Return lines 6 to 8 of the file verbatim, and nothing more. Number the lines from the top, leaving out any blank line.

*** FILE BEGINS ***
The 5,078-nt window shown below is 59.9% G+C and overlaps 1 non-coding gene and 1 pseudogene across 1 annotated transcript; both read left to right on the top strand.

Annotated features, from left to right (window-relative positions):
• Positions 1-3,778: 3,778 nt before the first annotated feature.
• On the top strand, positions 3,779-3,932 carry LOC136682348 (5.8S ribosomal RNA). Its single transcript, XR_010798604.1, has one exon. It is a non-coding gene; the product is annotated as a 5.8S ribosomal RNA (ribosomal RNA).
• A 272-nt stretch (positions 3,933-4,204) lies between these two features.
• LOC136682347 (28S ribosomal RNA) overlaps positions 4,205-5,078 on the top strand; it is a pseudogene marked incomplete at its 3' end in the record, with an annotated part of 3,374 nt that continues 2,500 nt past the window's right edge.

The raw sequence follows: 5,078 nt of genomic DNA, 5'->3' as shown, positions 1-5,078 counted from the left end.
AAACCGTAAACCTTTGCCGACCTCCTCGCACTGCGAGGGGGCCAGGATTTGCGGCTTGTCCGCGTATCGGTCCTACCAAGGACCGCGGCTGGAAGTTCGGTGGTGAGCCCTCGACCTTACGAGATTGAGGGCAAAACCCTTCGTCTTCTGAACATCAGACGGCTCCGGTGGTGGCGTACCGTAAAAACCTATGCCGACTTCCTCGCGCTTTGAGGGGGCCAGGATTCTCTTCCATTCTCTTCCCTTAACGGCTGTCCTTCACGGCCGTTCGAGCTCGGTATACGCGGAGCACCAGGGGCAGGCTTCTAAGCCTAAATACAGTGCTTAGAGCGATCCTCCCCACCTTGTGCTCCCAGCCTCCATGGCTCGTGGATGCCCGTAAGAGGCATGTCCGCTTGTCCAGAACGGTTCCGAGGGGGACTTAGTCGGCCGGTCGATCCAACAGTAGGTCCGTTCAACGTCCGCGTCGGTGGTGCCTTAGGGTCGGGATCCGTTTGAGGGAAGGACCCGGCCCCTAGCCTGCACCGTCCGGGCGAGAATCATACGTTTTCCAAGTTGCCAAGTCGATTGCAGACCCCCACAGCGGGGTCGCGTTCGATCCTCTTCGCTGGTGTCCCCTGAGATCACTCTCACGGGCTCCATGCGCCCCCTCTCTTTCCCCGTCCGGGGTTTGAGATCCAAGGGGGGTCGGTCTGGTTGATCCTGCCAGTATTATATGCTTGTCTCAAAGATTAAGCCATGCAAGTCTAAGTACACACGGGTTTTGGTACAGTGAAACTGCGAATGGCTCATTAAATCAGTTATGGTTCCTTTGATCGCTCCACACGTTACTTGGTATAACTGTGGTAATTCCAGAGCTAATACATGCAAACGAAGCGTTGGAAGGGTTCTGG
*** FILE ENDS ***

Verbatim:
• LOC136682347 (28S ribosomal RNA) overlaps positions 4,205-5,078 on the top strand; it is a pseudogene marked incomplete at its 3' end in the record, with an annotated part of 3,374 nt that continues 2,500 nt past the window's right edge.

The raw sequence follows: 5,078 nt of genomic DNA, 5'->3' as shown, positions 1-5,078 counted from the left end.
AAACCGTAAACCTTTGCCGACCTCCTCGCACTGCGAGGGGGCCAGGATTTGCGGCTTGTCCGCGTATCGGTCCTACCAAGGACCGCGGCTGGAAGTTCGGTGGTGAGCCCTCGACCTTACGAGATTGAGGGCAAAACCCTTCGTCTTCTGAACATCAGACGGCTCCGGTGGTGGCGTACCGTAAAAACCTATGCCGACTTCCTCGCGCTTTGAGGGGGCCAGGATTCTCTTCCATTCTCTTCCCTTAACGGCTGTCCTTCACGGCCGTTCGAGCTCGGTATACGCGGAGCACCAGGGGCAGGCTTCTAAGCCTAAATACAGTGCTTAGAGCGATCCTCCCCACCTTGTGCTCCCAGCCTCCATGGCTCGTGGATGCCCGTAAGAGGCATGTCCGCTTGTCCAGAACGGTTCCGAGGGGGACTTAGTCGGCCGGTCGATCCAACAGTAGGTCCGTTCAACGTCCGCGTCGGTGGTGCCTTAGGGTCGGGATCCGTTTGAGGGAAGGACCCGGCCCCTAGCCTGCACCGTCCGGGCGAGAATCATACGTTTTCCAAGTTGCCAAGTCGATTGCAGACCCCCACAGCGGGGTCGCGTTCGATCCTCTTCGCTGGTGTCCCCTGAGATCACTCTCACGGGCTCCATGCGCCCCCTCTCTTTCCCCGTCCGGGGTTTGAGATCCAAGGGGGGTCGGTCTGGTTGATCCTGCCAGTATTATATGCTTGTCTCAAAGATTAAGCCATGCAAGTCTAAGTACACACGGGTTTTGGTACAGTGAAACTGCGAATGGCTCATTAAATCAGTTATGGTTCCTTTGATCGCTCCACACGTTACTTGGTATAACTGTGGTAATTCCAGAGCTAATACATGCAAACGAAGCGTTGGAAGGGTTCTGG